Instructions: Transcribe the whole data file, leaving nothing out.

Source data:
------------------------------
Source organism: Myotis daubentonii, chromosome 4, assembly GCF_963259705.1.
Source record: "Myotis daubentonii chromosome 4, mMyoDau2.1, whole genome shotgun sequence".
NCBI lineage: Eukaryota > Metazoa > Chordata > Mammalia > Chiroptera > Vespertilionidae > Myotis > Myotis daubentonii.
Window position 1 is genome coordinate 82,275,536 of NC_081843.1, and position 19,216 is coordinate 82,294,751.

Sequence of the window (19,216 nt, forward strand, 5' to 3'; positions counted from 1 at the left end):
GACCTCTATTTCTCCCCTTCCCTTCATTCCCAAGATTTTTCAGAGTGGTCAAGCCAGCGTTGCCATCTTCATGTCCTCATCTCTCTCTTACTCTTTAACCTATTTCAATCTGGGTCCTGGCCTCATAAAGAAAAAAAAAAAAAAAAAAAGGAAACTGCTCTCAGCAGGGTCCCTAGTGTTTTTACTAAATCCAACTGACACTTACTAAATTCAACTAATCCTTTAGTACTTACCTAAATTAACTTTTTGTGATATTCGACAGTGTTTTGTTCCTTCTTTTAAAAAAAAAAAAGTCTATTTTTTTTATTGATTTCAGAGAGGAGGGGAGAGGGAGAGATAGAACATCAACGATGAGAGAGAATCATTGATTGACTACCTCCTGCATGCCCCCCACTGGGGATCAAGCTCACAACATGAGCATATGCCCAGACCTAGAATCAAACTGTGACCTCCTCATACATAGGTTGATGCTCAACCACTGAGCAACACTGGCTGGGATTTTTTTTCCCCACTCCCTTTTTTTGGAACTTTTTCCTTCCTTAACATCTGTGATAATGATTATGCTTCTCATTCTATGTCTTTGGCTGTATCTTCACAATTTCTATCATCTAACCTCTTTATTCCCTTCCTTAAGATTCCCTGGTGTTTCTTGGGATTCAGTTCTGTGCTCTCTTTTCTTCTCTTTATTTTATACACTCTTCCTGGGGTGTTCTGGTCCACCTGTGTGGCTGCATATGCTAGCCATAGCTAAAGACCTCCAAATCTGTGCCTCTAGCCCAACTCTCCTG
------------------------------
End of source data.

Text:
Source organism: Myotis daubentonii, chromosome 4, assembly GCF_963259705.1.
Source record: "Myotis daubentonii chromosome 4, mMyoDau2.1, whole genome shotgun sequence".
NCBI lineage: Eukaryota > Metazoa > Chordata > Mammalia > Chiroptera > Vespertilionidae > Myotis > Myotis daubentonii.
Window position 1 is genome coordinate 82,275,536 of NC_081843.1, and position 19,216 is coordinate 82,294,751.

Sequence of the window (19,216 nt, forward strand, 5' to 3'; positions counted from 1 at the left end):
GACCTCTATTTCTCCCCTTCCCTTCATTCCCAAGATTTTTCAGAGTGGTCAAGCCAGCGTTGCCATCTTCATGTCCTCATCTCTCTCTTACTCTTTAACCTATTTCAATCTGGGTCCTGGCCTCATAAAGAAAAAAAAAAAAAAAAAAAGGAAACTGCTCTCAGCAGGGTCCCTAGTGTTTTTACTAAATCCAACTGACACTTACTAAATTCAACTAATCCTTTAGTACTTACCTAAATTAACTTTTTGTGATATTCGACAGTGTTTTGTTCCTTCTTTTAAAAAAAAAAAAGTCTATTTTTTTTATTGATTTCAGAGAGGAGGGGAGAGGGAGAGATAGAACATCAACGATGAGAGAGAATCATTGATTGACTACCTCCTGCATGCCCCCCACTGGGGATCAAGCTCACAACATGAGCATATGCCCAGACCTAGAATCAAACTGTGACCTCCTCATACATAGGTTGATGCTCAACCACTGAGCAACACTGGCTGGGATTTTTTTTCCCCACTCCCTTTTTTTGGAACTTTTTCCTTCCTTAACATCTGTGATAATGATTATGCTTCTCATTCTATGTCTTTGGCTGTATCTTCACAATTTCTATCATCTAACCTCTTTATTCCCTTCCTTAAGATTCCCTGGTGTTTCTTGGGATTCAGTTCTGTGCTCTCTTTTCTTCTCTTTATTTTATACACTCTTCCTGGGGTGTTCTGGTCCACCTGTGTGGCTGCATATGCTAGCCATAGCTAAAGACCTCCAAATCTGTGCCTCTAGCCCAACTCTCCTG